New Howard office building urged

September 18, 1990|By Norris P. West | Norris P. West,Evening Sun Staff

5/8 TC A consultant has proposed a $26 million expansion of the Howard County government office complex to ease overcrowding caused by the county's growing bureaucracy.

The 64-page study, submitted to the county last week by Probst-Mason Inc., a Baltimore architectural firm, said a new office building would enable Howard to centralize its agencies and save money by renting less space.

The study said the county spends nearly $1 million a year to rent 76,790 square feet of space for several of its agencies.

Probst-Mason studied three possible sites on which to construct the building, but showed a clear preference for the site of the current government office complex on Court House Drive in Ellicott City.

"Our position is straightforward," the report stated. "If the new building can be located at the present office complex, it should be."

County Administrator Buddy Roogow said it would be difficult to find enough money in the capital budget to fund the project. Meanwhile, officials will continue to review the plans before reaching a decision, he said.

The five-year capital budget of County Executive Elizabeth Bobo includes $29.6 million -- $583,000 already authorized -- for a new office building.

Charles I. Ecker, the Republican challenger to Bobo in the November general election, said last night that he would reduce the county's payroll before deciding whether to build a new office structure.

"I just think we have too many employees for the population," he said.

Howard County has about 180,000 residents.

Cecil Bray, assistant county administrator, said the new structure, if built, could be taller and more spacious than the three-story George Howard Building, which contains the County Council and county executive offices.

Bray said the county would need a building that is four or five stories tall with either 80,000 or 140,000 square feet of office space -- depending on whether it decides to house the police and fire headquarters there or put them in a separate 60,000-square-foot structure.

An 80,000-square-foot building would cost $10 million. A separate police and fire headquarters would cost $7.5 million, the study said.

There was no estimate of what a new main office building would cost if police and fire operations were put there. Either plan would bring the amount of county office space to nearly 350,000 square feet.

It would cost $3.75 million for a separate storage area.

Bray said the new structure, which would be wedged between the Howard and Warfield buildings, probably would become the new center of county government.

"It would make some sense to design some nice executive offices," he said. "What we've got here doesn't compare favorably to some of the commercial offices around here."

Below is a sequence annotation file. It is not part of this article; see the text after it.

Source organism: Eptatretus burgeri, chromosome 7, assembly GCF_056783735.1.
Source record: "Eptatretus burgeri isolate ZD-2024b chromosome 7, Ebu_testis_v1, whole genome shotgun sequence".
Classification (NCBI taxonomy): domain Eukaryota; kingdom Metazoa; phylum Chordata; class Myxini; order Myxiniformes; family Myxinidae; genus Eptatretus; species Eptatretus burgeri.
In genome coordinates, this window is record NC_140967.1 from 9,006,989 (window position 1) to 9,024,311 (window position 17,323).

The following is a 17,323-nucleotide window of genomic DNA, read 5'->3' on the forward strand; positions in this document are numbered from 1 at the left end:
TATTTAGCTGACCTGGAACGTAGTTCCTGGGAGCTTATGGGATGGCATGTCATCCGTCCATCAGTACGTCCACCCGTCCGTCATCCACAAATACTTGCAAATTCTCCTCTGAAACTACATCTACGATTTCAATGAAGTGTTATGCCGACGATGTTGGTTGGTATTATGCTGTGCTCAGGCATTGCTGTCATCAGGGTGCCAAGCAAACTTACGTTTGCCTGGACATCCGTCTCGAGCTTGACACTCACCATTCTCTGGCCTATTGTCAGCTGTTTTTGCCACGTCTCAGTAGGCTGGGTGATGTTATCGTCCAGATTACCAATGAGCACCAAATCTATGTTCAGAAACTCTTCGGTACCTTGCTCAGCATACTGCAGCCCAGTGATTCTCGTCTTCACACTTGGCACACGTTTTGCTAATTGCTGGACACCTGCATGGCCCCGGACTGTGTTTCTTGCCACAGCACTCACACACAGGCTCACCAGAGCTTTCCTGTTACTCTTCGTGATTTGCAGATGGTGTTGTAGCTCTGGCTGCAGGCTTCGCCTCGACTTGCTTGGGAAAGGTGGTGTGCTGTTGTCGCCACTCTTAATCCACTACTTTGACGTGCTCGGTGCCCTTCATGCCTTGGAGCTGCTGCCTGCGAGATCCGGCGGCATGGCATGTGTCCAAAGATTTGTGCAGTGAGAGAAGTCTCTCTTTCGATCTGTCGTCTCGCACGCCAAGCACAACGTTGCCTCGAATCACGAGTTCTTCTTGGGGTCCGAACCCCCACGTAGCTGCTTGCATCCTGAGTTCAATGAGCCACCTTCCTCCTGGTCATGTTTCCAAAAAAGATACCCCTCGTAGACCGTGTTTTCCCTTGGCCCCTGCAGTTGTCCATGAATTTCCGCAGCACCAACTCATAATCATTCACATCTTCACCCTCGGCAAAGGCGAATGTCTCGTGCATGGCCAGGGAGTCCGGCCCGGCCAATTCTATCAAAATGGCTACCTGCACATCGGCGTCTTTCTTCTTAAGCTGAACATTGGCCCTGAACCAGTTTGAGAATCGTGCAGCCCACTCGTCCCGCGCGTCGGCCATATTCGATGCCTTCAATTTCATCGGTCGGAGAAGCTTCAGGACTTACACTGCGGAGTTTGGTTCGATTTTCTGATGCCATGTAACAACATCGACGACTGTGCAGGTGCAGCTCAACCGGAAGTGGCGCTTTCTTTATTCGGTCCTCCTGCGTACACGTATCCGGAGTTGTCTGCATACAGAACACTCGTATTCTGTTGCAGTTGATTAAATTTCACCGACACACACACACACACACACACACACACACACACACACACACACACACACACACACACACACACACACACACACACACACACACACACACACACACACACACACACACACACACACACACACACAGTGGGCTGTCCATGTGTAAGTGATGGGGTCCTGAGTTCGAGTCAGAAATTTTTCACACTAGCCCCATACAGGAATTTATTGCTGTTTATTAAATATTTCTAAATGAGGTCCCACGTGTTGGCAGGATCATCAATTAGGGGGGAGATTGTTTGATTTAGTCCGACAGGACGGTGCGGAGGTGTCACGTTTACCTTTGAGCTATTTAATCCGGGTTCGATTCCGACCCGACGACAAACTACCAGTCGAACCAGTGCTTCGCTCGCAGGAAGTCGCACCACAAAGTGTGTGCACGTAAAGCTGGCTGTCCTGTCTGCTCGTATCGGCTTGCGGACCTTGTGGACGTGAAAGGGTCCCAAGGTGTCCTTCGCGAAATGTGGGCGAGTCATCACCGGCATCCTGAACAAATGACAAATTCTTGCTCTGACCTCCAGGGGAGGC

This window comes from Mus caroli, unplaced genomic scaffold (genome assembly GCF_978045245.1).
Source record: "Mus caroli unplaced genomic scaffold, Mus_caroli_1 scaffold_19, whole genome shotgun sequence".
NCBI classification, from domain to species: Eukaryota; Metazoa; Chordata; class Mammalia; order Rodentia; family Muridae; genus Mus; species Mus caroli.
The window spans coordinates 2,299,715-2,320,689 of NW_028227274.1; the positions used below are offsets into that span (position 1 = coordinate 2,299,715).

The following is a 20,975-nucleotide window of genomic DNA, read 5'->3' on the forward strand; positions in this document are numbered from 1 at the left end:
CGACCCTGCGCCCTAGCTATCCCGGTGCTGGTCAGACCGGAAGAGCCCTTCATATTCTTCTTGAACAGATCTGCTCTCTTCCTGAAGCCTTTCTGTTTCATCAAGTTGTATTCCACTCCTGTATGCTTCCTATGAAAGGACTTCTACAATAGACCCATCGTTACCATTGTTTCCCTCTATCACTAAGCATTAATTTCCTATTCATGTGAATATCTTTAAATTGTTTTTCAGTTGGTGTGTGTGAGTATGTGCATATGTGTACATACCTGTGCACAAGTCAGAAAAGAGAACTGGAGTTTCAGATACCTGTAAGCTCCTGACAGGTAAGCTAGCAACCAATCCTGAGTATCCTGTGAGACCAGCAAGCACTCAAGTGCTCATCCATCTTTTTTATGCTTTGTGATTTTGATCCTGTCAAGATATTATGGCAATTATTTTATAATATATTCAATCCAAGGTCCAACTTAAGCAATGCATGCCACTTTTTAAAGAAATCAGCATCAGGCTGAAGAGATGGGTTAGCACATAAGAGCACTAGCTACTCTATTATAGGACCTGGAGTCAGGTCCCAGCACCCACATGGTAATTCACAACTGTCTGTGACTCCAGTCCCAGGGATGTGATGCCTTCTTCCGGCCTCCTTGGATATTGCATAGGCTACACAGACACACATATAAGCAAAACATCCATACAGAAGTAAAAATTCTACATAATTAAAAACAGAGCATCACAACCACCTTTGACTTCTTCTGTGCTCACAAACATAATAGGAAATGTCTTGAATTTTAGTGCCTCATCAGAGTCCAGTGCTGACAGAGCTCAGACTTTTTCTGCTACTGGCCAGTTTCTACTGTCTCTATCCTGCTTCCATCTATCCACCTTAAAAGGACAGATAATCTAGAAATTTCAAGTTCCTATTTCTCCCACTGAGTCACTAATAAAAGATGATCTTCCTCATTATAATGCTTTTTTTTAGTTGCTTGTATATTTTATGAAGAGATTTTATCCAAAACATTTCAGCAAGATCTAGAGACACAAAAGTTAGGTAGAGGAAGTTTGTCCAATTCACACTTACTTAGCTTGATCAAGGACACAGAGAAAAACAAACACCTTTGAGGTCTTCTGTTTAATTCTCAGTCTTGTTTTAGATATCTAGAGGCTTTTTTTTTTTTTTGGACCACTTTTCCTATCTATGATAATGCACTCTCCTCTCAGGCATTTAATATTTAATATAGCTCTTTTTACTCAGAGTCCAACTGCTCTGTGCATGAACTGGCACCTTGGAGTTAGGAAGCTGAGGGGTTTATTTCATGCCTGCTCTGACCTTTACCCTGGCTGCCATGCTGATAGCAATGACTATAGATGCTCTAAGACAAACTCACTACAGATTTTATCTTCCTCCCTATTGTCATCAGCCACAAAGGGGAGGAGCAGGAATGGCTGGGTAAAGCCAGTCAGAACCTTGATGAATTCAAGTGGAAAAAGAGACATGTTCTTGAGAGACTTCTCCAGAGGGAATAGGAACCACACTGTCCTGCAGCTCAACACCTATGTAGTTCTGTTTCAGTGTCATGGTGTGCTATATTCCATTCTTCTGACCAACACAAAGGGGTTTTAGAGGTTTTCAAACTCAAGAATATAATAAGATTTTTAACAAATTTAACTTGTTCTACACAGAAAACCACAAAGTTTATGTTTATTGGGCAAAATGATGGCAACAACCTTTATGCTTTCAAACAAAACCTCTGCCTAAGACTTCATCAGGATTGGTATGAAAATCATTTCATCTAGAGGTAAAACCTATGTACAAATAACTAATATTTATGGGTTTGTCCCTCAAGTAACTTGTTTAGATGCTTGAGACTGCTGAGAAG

Bray said the plan should be designed to put agencies that work with each other close to one another. He said the Department of Public Works could occupy all the Howard Building except the basement.

The consultant also studied as possible expansion sites a 38-acre parcel next to the Howard County District Court building, which is across Courthouse Drive from the office complex, and the University of Maryland Horse Research Farm site at Old Montgomery and Waterloo roads.

The District Court location would cause too much separation for pedestrians to be able to walk between the new and existing buildings, the study said. The horse farm location would have that problem, too, and would require some road improvements.

Probst-Mason said the current office site is preferable because it is more convenient and would enable the county to build enclosed walkways to connect all the buildings.

The study said the structure could be built on some of the 650 parking spaces at the complex. Two proposed garages -- expected to cost $5 million -- are envisioned to make up for that loss of parking by providing 1,000 new spaces.

The new building and parking spaces are needed to accommodate the 68 percent increase in the number of non-schools county employees over the last 10 years.

The non-schools county work force has risen from 950 in 1980 to 1,600 in 1990.

The county has tried to keep pace by buying smaller buildings and renting more and more space.

"We have grown as a government, and office space has not grown accordingly," Roogow said. "All our departments are bursting out of the seams, so we are acquiring whatever space we need."

Rebecca Horvath, director of the county Department of General Services, offered an example of the overcrowding, saying some county lawyers have to work in cubicles rather than in offices, making it difficult for them to hold confidential discussions.

Horvath has been in charge of shuffling agencies the past few months.

She said the county got some relief earlier this year when some agencies moved into the Hickory Ridge Building in Columbia, which the county bought last August to house the health department, fire administration, cable television station, Office of Housing and Community Development, police and fire academy, classrooms for Howard Community College and a computer laboratory.

The county moved its public information offices from the Howard Building to the adjacent Carroll Building several months ago. It is planning to move the Office of Economic Development from the Carroll Building to a house behind the Warfield Building to give the Law Department more room on the third floor.

The county bought the house a year ago.

"When we build, we'll have to project at least 10 years into the future," Horvath said. "It's going to take five years before the new building is built."

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